Denim trade show in Amsterdam
Olah is the man behind the Kingpins Show, a trade fair for the $55bn global denim industry that runs in New York, LA, and Hong Kong. The European show is not in London, Paris or Milan, but in Amsterdam. “There were many reasons to select Amsterdam as our location,” he says. “The most salient reason was the chance to collaborate with the House of Denim and share Amsterdam’s energy towards blue jeans.”
The House of Denim Project is an initiative for sustainable denim. Based in Amsterdam, it includes a ‘jean school’ to train people up for the denim industry, a ‘blue lab’ research centre looking at issues to do with water, chemicals and recycling in denim production, and a denim museum. It is part of the city’s expanding denim hub, which includes the HQ of high-street giant G-Star Raw, famed for its unwashed, untreated denim.“Amsterdam is a brilliant place to set up, because there is a culture for jeans like in no other place and a jeans school to supply a long term flow of educated jeans lovers,” explains Olah.
He was born into the trade, being the second generation of the family to run Olah Inc, a textile-marketing firm that began life in 1959. He started the Kingpins show in 2004 in an art gallery in Soho, New York. As the Olah Inc legend goes: “we opened a bar from 10am, had a salami and cheese party at 7pm and Kingpins was born.”
The show remains deliberately selective in its exhibitors, and collegiate in atmosphere. Its relatively small size belies its global influence at a time when the denim industry is changing. “The industry is bubbling along with small growth rates in consumption in the USA, EU and Japan,” says Olah, but ‘fast fashion’ – the trend for shifting styles swiftly from catwalk to high street – “has taken over a significant amount of branded business, allowing consumers to treat denim as disposable fashion. This has given jeans a wider reach in consumers’ closets and made ‘traditional jeans’ more significant and special. At the same time, it seems the industry is beginning to get serious about its negative impact on the environment.”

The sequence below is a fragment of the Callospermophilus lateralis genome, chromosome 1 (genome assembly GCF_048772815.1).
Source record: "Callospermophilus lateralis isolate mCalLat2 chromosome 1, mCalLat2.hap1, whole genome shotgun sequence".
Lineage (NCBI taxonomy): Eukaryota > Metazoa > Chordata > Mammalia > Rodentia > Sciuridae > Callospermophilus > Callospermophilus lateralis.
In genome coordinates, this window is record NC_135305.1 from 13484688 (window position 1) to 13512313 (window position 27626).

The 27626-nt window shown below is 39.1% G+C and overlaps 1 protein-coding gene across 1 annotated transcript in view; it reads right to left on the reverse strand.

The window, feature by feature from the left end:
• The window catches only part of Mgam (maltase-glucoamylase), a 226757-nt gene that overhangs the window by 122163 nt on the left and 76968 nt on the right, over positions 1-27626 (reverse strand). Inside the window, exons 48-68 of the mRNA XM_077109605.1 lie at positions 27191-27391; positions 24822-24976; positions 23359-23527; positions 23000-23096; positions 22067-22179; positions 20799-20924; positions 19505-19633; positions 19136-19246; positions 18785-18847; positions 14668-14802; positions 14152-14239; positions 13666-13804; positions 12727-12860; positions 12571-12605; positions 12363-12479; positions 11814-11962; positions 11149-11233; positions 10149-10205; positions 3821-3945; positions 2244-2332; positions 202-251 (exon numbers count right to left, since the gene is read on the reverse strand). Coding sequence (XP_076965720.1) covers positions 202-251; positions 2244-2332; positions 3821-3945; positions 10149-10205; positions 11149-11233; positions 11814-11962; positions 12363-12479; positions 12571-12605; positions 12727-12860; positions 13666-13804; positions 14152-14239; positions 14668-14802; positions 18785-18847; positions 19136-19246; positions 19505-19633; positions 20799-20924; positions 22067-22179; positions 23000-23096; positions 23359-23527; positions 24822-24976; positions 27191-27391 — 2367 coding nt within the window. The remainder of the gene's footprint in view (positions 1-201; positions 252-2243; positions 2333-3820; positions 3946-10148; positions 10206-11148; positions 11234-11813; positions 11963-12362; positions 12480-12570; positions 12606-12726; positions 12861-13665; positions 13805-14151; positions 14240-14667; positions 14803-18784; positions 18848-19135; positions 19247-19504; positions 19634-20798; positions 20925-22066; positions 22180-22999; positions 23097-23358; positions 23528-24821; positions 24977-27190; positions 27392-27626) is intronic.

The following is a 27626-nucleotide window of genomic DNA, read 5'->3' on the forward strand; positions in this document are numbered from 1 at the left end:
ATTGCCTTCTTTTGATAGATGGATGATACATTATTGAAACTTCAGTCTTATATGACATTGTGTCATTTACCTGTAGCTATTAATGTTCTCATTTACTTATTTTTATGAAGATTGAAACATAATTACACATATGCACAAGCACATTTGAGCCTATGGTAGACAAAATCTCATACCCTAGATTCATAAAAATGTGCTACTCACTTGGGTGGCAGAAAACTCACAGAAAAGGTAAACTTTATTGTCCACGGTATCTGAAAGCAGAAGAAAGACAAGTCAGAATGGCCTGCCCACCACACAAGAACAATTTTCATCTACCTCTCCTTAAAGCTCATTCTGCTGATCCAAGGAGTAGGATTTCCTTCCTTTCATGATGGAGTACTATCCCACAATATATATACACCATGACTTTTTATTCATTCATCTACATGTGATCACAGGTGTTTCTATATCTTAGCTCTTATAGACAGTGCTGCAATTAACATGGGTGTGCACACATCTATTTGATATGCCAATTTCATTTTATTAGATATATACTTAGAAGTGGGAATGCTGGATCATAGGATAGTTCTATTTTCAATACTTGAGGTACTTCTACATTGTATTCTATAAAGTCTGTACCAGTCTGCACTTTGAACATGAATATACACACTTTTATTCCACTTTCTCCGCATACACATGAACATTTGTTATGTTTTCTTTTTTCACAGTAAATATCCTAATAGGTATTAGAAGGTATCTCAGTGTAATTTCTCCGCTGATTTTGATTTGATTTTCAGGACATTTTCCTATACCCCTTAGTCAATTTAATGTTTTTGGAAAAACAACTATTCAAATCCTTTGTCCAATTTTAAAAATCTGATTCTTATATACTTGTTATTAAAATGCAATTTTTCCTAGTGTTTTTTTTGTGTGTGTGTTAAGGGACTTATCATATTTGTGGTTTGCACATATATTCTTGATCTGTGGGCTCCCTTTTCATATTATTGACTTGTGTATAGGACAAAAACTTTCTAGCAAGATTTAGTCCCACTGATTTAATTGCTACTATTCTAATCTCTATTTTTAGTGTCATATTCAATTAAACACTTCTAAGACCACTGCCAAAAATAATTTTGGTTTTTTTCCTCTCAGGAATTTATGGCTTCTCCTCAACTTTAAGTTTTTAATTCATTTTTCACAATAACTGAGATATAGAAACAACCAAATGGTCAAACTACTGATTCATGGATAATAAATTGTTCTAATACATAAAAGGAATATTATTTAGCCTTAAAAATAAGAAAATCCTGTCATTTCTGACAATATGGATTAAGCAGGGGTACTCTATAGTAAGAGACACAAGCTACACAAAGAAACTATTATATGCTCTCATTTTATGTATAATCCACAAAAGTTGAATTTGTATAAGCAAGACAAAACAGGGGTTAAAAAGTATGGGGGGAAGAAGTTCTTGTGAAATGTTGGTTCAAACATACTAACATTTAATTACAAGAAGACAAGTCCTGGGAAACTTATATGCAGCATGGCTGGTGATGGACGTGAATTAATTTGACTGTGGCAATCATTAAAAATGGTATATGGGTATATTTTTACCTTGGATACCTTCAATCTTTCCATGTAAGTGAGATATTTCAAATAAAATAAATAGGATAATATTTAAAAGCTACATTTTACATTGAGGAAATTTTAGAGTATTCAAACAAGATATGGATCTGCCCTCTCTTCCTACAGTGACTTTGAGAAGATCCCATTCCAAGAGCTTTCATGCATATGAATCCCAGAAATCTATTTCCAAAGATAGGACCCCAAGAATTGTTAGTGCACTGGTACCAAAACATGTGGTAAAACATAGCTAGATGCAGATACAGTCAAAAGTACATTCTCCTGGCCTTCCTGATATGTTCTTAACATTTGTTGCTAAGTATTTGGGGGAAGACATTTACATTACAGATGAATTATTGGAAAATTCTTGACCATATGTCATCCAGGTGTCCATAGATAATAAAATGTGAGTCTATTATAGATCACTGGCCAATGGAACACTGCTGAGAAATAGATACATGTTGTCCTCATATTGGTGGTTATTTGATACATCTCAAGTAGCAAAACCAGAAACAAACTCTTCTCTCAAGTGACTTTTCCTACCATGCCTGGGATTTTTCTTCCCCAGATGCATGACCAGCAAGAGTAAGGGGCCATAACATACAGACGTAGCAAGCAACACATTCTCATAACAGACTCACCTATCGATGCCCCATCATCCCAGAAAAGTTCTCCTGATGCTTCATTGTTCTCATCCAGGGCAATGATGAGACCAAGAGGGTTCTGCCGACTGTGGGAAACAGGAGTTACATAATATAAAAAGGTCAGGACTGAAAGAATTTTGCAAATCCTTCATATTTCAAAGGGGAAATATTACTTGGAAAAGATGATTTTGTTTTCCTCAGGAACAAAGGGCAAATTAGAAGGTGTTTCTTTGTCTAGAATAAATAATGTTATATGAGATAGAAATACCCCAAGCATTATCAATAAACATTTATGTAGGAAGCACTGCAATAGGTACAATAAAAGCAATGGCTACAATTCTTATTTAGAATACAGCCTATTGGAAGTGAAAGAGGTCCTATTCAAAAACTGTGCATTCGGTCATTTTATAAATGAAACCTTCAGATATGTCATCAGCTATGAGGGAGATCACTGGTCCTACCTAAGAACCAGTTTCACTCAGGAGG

He also sees more significant changes ahead for a trade that has not yet felt the full impact of the digital economy. “I see huge change coming. Years ago, we all read magazines and news on paper, whereas now we read digits. We see movies on our computers. We buy more and more online. The world is changing and our industry has yet to make the changes. The changes are coming and I see customisation as being important, sustainable and transparent production as being important, and online delivery of merchandise as the new way to get our goods, or at least many of them. Stores, the good ones, will exist, the rest will be showrooms for online buying.”
However, it’s a world he remains deeply positive about for the future. “The fashion industry is a wonderful place in which to work and live,” he says. “The jeans business in particular grants huge opportunities on many levels: creative, managerial, manufacturing and most importantly socially, where people can impact the environment and social responsibility. Amsterdam’s House of Denim is an inspiring entity that has taken on these challenges.”